The setting of my historical novel, A Decent Woman is the colonial city of Ponce, Puerto Rico, which also happens to be my hometown. During the coming weeks leading to the book launch in March 2105, I’d like to share photographs and the history of a few of my favorite places in Ponce’s historic district. I hope you will enjoy this virtual tour!
The Parque de Bombas de Ponce (Old Ponce Fire Station), one of the most iconic buildings in Ponce, is located in Plaza Las Delicias. It was designed by the architect, Lt. Col. Maximo Meana of the Spanish Army, who later served as Ponce’s mayor, and it was built as the main exhibit pavilion for the 1882 Exhibition Trade Fair. In 1885, the building was dedicated as Ponce’s official firehouse–a function which it served for more than 100 years, and was decomissioned in 1990. The woodframe, Victorian Gothic structure is painted in red and black stripes, and exhibits a Moorish influence.
Inside the Parque de Bombas, you will find exhibits of firefighting equipment, photographs, and memorabilia from the fire station’s distinguished history, including a painting honoring the seven “bomberos”, firefighters, and one civilian, who helped save Ponce during the great fire of January 25, 1899. These brave men became heroes of Ponce after the large fire (later called “El Polvorin“) started inside the U.S. Army’s gunpowder reserves, and threatened the city. The “bomberos” disobeyed order from the American troops, who had taken control of Puerto Rico, and due to the firemen’s valiant efforts, disaster was averted. An obelisk in Plaza Federico Degetau commerates their heroism.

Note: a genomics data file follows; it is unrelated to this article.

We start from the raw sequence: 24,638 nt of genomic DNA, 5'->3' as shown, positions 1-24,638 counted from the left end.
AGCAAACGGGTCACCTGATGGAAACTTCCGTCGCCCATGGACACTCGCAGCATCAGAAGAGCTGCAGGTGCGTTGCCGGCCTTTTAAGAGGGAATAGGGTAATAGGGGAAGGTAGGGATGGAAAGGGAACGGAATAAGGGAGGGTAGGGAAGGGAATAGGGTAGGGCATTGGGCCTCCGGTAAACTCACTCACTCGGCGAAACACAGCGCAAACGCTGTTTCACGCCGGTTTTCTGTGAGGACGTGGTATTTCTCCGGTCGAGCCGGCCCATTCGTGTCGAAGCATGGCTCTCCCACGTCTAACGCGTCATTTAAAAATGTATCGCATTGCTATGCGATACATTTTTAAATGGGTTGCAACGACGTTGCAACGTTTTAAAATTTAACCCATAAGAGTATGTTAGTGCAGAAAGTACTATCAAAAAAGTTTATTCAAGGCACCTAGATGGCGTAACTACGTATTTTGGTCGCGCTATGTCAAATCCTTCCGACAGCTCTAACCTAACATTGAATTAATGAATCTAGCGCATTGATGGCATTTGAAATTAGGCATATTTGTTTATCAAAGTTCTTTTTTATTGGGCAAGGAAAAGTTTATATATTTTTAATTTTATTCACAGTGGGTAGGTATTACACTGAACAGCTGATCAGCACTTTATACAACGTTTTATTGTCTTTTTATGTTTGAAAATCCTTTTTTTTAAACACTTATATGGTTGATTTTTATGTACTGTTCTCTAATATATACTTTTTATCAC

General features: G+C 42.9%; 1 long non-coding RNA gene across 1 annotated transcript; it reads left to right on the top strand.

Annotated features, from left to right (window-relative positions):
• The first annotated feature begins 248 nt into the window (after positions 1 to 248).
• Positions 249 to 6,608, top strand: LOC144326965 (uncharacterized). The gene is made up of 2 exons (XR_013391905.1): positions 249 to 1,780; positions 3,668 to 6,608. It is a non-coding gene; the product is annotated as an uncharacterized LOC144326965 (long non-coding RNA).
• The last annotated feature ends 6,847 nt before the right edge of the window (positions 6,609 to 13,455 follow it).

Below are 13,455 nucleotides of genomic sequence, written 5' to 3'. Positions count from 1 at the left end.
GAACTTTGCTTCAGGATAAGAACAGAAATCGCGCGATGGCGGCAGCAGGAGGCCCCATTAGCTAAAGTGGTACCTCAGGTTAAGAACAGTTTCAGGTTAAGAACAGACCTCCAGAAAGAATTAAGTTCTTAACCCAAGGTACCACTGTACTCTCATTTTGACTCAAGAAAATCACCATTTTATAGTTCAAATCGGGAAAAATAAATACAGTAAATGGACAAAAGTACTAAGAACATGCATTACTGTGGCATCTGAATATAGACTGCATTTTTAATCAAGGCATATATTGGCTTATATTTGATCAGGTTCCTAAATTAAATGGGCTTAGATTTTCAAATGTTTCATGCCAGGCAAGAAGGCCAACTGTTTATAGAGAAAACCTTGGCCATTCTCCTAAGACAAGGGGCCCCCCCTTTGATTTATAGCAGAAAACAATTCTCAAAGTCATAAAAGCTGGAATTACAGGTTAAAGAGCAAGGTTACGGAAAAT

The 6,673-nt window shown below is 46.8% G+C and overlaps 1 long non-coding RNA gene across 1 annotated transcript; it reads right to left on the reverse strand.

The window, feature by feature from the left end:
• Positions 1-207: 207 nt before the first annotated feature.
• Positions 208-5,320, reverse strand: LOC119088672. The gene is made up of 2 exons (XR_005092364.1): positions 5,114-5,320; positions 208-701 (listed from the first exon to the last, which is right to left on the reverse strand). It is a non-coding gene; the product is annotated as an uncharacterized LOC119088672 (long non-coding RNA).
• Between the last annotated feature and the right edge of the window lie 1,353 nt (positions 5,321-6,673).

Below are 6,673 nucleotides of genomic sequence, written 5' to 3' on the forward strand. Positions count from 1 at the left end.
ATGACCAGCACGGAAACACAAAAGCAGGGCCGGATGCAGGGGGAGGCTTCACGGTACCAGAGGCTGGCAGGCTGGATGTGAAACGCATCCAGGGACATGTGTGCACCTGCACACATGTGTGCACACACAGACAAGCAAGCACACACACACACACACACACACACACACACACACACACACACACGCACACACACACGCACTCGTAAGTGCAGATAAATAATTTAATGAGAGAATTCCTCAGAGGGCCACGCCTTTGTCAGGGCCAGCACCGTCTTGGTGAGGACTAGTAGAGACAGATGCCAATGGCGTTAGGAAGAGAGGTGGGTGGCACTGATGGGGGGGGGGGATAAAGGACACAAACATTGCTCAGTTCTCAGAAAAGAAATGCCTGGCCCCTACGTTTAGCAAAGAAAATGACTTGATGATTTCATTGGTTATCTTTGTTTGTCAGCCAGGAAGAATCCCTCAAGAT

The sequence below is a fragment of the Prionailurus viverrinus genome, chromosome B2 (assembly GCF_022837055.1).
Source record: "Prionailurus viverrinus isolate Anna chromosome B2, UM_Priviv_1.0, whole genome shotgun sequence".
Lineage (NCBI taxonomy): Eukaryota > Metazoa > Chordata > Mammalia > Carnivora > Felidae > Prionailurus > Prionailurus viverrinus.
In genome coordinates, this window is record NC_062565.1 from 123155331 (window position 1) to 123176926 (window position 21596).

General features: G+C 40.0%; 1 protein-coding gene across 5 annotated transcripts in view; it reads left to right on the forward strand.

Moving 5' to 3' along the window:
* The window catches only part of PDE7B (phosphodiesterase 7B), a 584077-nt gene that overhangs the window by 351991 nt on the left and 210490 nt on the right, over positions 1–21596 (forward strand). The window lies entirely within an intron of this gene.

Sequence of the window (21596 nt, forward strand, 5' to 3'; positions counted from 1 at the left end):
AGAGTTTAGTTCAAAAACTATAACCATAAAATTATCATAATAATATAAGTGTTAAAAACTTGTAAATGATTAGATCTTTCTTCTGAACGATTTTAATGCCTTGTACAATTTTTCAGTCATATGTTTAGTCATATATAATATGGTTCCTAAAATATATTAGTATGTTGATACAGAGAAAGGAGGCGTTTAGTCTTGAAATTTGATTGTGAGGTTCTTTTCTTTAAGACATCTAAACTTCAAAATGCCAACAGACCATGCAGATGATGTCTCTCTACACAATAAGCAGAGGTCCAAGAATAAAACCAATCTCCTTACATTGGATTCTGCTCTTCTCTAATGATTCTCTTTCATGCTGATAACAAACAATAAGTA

“The city erected a monument at Cementerio Civil to the memory of its firefighters. The inscription at the entrance of the monument reads as follows:
A few years later, several homes, brightly painted in the traditional red and black colors of Ponce and the Parque de Bombas, were built for the firefighters and their families on 25 de Enero Street, January 25 Street, the date of the great fire, where I took these photographs. Many future generations have lived in these homes, and only families having direct ties to past firefighters can live there.
Today, the Old Fire Station serves as a local tourism office for Ponce and a museum commerating Ponce’s firemen and one firewoman–who graciously posed for the photograph below. I trusted my memory when we met, which I should never do, so if you know her name, please let me know! Thank you.